India replaced its century-old Land Acquisition Act, 1894 with the Right to Fair Compensation and Transparency in Land Acquisition, Rehabilitation and Resettlement Act, 2013. A recent attempt by the government to amend this act to exempt certain sectors from social impact assessment studies and taking consent of landowners before acquiring land is based on the assumption that the landowners in general are opposed to compulsory purchases. This assumption is questionable as landowners of peri-urban locations are generally willing to give land for development projects and the younger generation is unwilling to continue with farming as a livelihood.

Child Height in India

An analysis of child height-for-age using the newly released data from the National Family Health Survey-4 indicates that the average child height increased by about four-tenths of a height-for-age standard deviation between 2005 and 2015. Although important, this increase is small relative to India’s overall height deficit, and relative to economic progress; children in India remain among the shortest in the world. It is unsurprising that the increase in height-for-age has been modest because none of the principal factors responsible for India’s poor child height outcomes have substantially improved over the last decade. Familiar patterns of regional, sex, and caste disadvantage are reflected in child height in 2015.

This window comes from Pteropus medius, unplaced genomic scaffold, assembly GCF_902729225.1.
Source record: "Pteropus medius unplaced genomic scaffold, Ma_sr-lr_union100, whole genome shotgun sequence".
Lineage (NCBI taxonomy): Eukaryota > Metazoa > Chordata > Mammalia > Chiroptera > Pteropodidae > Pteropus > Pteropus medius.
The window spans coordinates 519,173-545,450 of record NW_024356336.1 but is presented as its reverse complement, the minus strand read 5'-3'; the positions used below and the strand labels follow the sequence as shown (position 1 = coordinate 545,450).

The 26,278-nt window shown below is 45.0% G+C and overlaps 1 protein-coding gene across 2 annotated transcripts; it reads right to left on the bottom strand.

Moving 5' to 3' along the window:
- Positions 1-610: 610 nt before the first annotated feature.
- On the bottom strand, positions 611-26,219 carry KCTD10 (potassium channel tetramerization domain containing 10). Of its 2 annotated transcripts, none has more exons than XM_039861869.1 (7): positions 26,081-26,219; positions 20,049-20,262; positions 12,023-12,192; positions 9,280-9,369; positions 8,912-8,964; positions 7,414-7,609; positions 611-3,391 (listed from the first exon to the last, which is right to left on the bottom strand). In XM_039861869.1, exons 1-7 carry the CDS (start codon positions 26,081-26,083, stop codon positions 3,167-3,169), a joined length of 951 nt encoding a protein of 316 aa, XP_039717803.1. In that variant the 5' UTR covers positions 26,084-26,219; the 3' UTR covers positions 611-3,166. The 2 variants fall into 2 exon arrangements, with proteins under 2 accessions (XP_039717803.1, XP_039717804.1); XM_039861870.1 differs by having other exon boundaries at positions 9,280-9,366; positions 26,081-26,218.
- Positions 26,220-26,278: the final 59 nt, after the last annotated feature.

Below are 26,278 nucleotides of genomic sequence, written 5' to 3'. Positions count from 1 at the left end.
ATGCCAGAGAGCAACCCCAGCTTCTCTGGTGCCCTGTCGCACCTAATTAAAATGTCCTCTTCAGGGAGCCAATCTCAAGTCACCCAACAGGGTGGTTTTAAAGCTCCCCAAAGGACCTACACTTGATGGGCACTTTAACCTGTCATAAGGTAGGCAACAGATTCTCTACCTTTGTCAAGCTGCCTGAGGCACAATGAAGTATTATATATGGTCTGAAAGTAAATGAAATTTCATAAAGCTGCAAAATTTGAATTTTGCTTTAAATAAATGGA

Weather Based Crop Insurance Scheme